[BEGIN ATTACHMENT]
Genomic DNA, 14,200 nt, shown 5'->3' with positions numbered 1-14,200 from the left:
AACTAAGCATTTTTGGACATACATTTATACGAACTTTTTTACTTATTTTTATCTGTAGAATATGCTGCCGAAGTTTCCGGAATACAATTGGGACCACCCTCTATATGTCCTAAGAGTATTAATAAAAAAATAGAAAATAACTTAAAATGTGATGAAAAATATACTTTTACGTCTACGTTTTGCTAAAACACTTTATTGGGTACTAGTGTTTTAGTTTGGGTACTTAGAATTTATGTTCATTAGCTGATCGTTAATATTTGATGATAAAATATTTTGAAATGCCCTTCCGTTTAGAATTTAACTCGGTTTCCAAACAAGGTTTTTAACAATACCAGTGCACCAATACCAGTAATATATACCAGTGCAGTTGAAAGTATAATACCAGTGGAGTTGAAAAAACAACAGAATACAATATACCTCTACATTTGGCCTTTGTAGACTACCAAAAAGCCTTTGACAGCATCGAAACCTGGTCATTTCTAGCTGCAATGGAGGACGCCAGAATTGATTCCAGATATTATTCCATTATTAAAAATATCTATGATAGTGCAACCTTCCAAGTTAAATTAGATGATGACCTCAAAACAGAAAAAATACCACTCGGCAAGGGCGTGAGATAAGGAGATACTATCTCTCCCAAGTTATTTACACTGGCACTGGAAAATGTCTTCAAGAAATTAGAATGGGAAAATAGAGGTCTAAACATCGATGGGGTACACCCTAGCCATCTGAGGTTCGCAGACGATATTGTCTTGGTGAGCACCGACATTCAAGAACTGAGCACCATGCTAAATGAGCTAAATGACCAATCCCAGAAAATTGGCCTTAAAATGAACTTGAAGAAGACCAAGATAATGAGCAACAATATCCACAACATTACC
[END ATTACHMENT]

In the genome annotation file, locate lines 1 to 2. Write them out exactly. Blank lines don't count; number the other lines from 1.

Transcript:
Genomic DNA, 14,200 nt, shown 5'->3' with positions numbered 1-14,200 from the left:
AACTAAGCATTTTTGGACATACATTTATACGAACTTTTTTACTTATTTTTATCTGTAGAATATGCTGCCGAAGTTTCCGGAATACAATTGGGACCACCCTCTATATGTCCTAAGAGTATTAATAAAAAAATAGAAAATAACTTAAAATGTGATGAAAAATATACTTTTACGTCTACGTTTTGCTAAAACACTTTATTGGGTACTAGTGTTTTAGTTTGGGTACTTAGAATTTATGTTCATTAGCTGATCGTTAATATTTGATGATAAAATATTTTGAAATGCCCTTCCGTTTAGAATTTAACTCGGTTTCCAAACAAGGTTTTTAACAATACCAGTGCACCAATACCAGTAATATATACCAGTGCAGTTGAAAGTATAATACCAGTGGAGTTGAAAAAACAACAGAATACAATATACCTCTACATTTGGCCTTTGTAGACTACCAAAAAGCCTTTGACAGCATCGAAACCTGGTCATTTCTAGCTGCAATGGAGGACGCCAGAATTGATTCCAGATATTATTCCATTATTAAAAATATCTATGATAGTGCAACCTTCCAAGTTAAATTAGATGATGACCTCAAAACAGAAAAAATACCACTCGGCAAGGGCGTGAGATAAGGAGATACTATCTCTCCCAAGTTATTTACACTGGCACTGGAAAATGTCTTCAAGAAATTAGAATGGGAAAATAGAGGTCTAAACATCGATGGGGTACACCCTAGCCATCTGAGGTTCGCAGACGATATTGTCTTGGTGAGCACCGACATTCAAGAACTGAGCACCATGCTAAATGAGCTAAATGACCAATCCCAGAAAATTGGCCTTAAAATGAACTTGAAGAAGACCAAGATAATGAGCAACAATATCCACAACATTACC